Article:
How did this happen?
It was only three and a half years ago that I sat down at my computer and decided to write my first blog.
And now I’ve got a book coming out from Garn Press – “Gadfly on the Wall: A Public School Teacher Speaks Out on Racism and Reform.”
Like the title says, I’m just a public school teacher. I’m not important enough to write a book.
A blog? Sure. That could disappear any day now.
All it would take is WordPress deleting the site or maybe the power goes out and never comes back or a zombie apocalypse or who knows…
But a book. That’s kinda’ permanent.
It has mass and takes up space.
That won’t just poof out of existence if someone unplugs the wrong server.
It would take some sort of conscious effort for a book to go away. People would have to actively work to destroy it. They’d have to pile those rectangular paper bundles in a fire pit, douse them in gasoline and light a match.
Otherwise, they’d just maybe sit in a basement somewhere in boxes, unopened and collecting dust.
Or could it really be that people might actually crack the spine and read the things?
It’s a strange sort of birth this transition from cyberspace to 3-dimensional reality.
And it’s about to transpire with selected bits of my writing.
I am flabbergasted. Shocked. Almost in denial that this is really happening.
Did I mention that I’m a public school teacher? No one is supposed to listen to us.
School policy is made without us. Decisions impacting our kids and our careers are made by people who haven’t seen the classroom in years – if ever. And when we politely raise our hands to let people know that something isn’t working, the best we can hope for is to be ignored; the worst is to be bullied into silence.
Yet my blog has 1,184,000 hits. I’ve got 12,545 followers on Twitter and via email. And now – a book.
So, let me propose a theory: the people at Garn Press are just incredibly nice.
Denny, David and Benjamin Taylor are just fulfilling one of those Make a Wish thingies for a downtrodden soul like me.
Maybe I’ve got some sort of debilitating disease and no one’s told me yet.
The book officially comes out on Nov. 28. So when I’m handed my first actual copy, I’d say it’s even money that the next thing I’ll be handed is some medical document showing I only have moments left to live.
I’ll die with a smile on my face.
It reminds me of a few lines from Ray Bradbury’s Fahrenheit 451:
Everyone must leave something behind when he dies, my grandfather said. A child or a book or a painting or a house or a wall built or a pair of shoes made. Or a garden planted. Something your hand touched some way so your soul has somewhere to go when you die, and when people look at that tree or that flower you planted, you’re there.
In my 40-some years, I’ve tried to do that. I’ve tried to make some lasting mark on the world. Tried to leave it a better place than I found it.
I started as a journalist.
It was great! I could shake up a whole community just by writing something, uncovering some hidden truth, asking a tough question.
But I needed to eat, too, and you can’t do that when you’re on call 24-hours a day for nearly minimum wage under the constant threat of downsizing and meddling by the publisher and advertisers.
So I got my masters degree and became a school teacher.
And it’s been great! I can alter the course of a child’s entire life by helping her learn to read, encouraging her to write and getting her to think and ask questions.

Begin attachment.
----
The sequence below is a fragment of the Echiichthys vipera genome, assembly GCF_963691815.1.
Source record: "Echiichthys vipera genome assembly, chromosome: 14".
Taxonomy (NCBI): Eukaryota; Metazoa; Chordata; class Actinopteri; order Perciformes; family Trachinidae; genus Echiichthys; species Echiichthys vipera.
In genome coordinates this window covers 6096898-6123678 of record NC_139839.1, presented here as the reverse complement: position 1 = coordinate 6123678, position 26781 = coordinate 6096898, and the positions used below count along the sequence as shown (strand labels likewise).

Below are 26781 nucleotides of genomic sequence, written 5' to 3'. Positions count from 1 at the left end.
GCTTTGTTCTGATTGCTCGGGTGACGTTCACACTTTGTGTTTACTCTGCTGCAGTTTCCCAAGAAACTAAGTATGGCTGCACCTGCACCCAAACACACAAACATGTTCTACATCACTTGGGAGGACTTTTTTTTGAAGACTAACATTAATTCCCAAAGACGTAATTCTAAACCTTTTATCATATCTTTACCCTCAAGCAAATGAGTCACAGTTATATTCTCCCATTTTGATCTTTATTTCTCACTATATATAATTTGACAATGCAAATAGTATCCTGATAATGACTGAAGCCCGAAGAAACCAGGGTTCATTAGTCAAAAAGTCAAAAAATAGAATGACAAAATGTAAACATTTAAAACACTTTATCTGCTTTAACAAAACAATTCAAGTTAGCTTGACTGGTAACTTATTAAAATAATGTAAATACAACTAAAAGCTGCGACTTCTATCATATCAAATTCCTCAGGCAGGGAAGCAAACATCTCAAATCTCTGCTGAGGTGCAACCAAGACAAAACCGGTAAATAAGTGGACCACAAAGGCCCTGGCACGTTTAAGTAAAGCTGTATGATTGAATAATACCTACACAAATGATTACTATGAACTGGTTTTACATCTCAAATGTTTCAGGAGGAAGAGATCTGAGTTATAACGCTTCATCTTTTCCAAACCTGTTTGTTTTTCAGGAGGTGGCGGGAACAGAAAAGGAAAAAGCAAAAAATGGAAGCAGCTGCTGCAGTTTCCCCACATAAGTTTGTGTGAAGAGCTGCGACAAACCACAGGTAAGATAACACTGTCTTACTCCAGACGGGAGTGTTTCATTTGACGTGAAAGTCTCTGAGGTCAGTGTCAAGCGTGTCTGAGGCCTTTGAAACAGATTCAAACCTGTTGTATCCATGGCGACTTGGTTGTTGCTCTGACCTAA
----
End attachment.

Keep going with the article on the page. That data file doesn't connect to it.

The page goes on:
But I’m under constant threat by bureaucrats who know nothing about pedagogy and child psychology trying to force me to do things in ways I know are wrong, detrimental or prejudicial.
So I became an activist, too.
And it’s been great. I joined groups of likeminded individuals and we took to the streets and the legislature and lawmakers offices and parent meetings and teachers conferences and just about anywhere you could stir things up and get people to start asking the right questions.
That led directly to the blog and now the book.
So what’s in it?
In short, it’s my hand-selected favorite articles. These are the ones that either got the most readers or that have a special place in my heart or both.
And this summer I sat at my kitchen table and intensively revised almost all of them. Even if you’ve read them before, these are definitive versions. In some cases, they’re considerably different than the versions you might still find up on-line.
Who did I write it for?
You, I hope.
But, if I’m honest, the people I most had in mind reading it were my daughter and my students.
One day my little girl will grow up and she may wonder what her old man thought about X, Y and Z.
What did Daddy think about racism? What did he think a good teacher did? What were his thoughts about politics, prejudice and reform?
I can see some of my students doing the same.
Perhaps I flatter myself that they may dimly remember me – their crazy 7th or 8th grade Language Arts teacher. I wonder what Mr. Singer would have said about… whatever.
I guess this is my way of telling them.
It’s a time capsule of my present day thoughts. And a guide for how to get to a better future.
You’re cordially invited to read it.
If you’re a longtime follower of this blog, let me just say – thank you from the bottom of my heart.
I never would have had the courage to continue without you.
If you’re new to my writing, welcome aboard. I hope I’ve given you reason to keep reading.
And I hope that one or two of you will be inspired to seek out a certain oblong bundle of papers wrapped in a blue and white cover proclaiming my undying, self-chosen, provocative descriptor:
Gadfly on the Wall.
(Oh! And a special shout out to Denisha Jones and Yohuru Williams for writing incredible introductions to the book! I am beyond honored!)